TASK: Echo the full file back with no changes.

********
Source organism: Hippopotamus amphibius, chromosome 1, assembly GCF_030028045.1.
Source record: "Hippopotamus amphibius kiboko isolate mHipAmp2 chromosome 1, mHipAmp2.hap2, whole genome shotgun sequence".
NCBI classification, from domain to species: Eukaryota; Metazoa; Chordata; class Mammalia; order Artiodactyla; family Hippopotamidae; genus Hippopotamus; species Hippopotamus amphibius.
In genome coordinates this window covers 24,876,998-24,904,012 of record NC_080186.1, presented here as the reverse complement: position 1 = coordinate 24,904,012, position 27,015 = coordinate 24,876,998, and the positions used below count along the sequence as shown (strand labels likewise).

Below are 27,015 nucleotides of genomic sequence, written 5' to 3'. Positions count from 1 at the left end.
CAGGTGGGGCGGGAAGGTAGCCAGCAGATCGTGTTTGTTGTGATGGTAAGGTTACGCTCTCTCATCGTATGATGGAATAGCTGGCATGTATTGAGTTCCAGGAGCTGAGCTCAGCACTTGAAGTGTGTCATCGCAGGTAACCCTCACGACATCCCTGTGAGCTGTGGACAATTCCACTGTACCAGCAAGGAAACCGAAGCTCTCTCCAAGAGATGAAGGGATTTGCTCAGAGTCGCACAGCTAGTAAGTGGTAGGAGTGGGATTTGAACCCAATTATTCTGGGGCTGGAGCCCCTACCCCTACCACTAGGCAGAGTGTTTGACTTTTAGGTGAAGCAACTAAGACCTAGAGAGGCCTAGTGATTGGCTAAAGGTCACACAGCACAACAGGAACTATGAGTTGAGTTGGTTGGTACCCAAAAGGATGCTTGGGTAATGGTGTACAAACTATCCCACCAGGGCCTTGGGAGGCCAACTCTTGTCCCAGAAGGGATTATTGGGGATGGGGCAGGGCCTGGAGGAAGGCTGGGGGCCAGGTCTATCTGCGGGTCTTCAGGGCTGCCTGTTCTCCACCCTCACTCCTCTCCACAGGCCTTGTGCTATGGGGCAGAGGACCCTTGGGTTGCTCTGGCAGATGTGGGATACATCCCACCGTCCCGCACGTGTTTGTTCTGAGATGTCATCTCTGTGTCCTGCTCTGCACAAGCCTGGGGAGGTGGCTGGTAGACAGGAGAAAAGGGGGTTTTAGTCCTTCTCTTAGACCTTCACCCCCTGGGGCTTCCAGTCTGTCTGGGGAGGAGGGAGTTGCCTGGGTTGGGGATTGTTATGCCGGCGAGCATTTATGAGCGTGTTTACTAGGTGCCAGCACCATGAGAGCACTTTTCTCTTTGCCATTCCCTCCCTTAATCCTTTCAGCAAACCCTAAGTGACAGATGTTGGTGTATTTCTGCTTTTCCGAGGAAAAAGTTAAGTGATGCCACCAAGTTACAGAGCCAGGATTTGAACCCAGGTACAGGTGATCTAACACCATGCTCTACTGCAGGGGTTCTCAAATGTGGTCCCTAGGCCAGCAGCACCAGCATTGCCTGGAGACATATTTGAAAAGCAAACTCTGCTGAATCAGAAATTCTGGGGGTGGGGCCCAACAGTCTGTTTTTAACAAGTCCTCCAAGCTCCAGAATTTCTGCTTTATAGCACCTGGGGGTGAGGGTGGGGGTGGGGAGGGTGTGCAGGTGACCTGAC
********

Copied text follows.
Source organism: Hippopotamus amphibius, chromosome 1, assembly GCF_030028045.1.
Source record: "Hippopotamus amphibius kiboko isolate mHipAmp2 chromosome 1, mHipAmp2.hap2, whole genome shotgun sequence".
NCBI classification, from domain to species: Eukaryota; Metazoa; Chordata; class Mammalia; order Artiodactyla; family Hippopotamidae; genus Hippopotamus; species Hippopotamus amphibius.
In genome coordinates this window covers 24,876,998-24,904,012 of record NC_080186.1, presented here as the reverse complement: position 1 = coordinate 24,904,012, position 27,015 = coordinate 24,876,998, and the positions used below count along the sequence as shown (strand labels likewise).

Below are 27,015 nucleotides of genomic sequence, written 5' to 3'. Positions count from 1 at the left end.
CAGGTGGGGCGGGAAGGTAGCCAGCAGATCGTGTTTGTTGTGATGGTAAGGTTACGCTCTCTCATCGTATGATGGAATAGCTGGCATGTATTGAGTTCCAGGAGCTGAGCTCAGCACTTGAAGTGTGTCATCGCAGGTAACCCTCACGACATCCCTGTGAGCTGTGGACAATTCCACTGTACCAGCAAGGAAACCGAAGCTCTCTCCAAGAGATGAAGGGATTTGCTCAGAGTCGCACAGCTAGTAAGTGGTAGGAGTGGGATTTGAACCCAATTATTCTGGGGCTGGAGCCCCTACCCCTACCACTAGGCAGAGTGTTTGACTTTTAGGTGAAGCAACTAAGACCTAGAGAGGCCTAGTGATTGGCTAAAGGTCACACAGCACAACAGGAACTATGAGTTGAGTTGGTTGGTACCCAAAAGGATGCTTGGGTAATGGTGTACAAACTATCCCACCAGGGCCTTGGGAGGCCAACTCTTGTCCCAGAAGGGATTATTGGGGATGGGGCAGGGCCTGGAGGAAGGCTGGGGGCCAGGTCTATCTGCGGGTCTTCAGGGCTGCCTGTTCTCCACCCTCACTCCTCTCCACAGGCCTTGTGCTATGGGGCAGAGGACCCTTGGGTTGCTCTGGCAGATGTGGGATACATCCCACCGTCCCGCACGTGTTTGTTCTGAGATGTCATCTCTGTGTCCTGCTCTGCACAAGCCTGGGGAGGTGGCTGGTAGACAGGAGAAAAGGGGGTTTTAGTCCTTCTCTTAGACCTTCACCCCCTGGGGCTTCCAGTCTGTCTGGGGAGGAGGGAGTTGCCTGGGTTGGGGATTGTTATGCCGGCGAGCATTTATGAGCGTGTTTACTAGGTGCCAGCACCATGAGAGCACTTTTCTCTTTGCCATTCCCTCCCTTAATCCTTTCAGCAAACCCTAAGTGACAGATGTTGGTGTATTTCTGCTTTTCCGAGGAAAAAGTTAAGTGATGCCACCAAGTTACAGAGCCAGGATTTGAACCCAGGTACAGGTGATCTAACACCATGCTCTACTGCAGGGGTTCTCAAATGTGGTCCCTAGGCCAGCAGCACCAGCATTGCCTGGAGACATATTTGAAAAGCAAACTCTGCTGAATCAGAAATTCTGGGGGTGGGGCCCAACAGTCTGTTTTTAACAAGTCCTCCAAGCTCCAGAATTTCTGCTTTATAGCACCTGGGGGTGAGGGTGGGGGTGGGGAGGGTGTGCAGGTGACCTGAC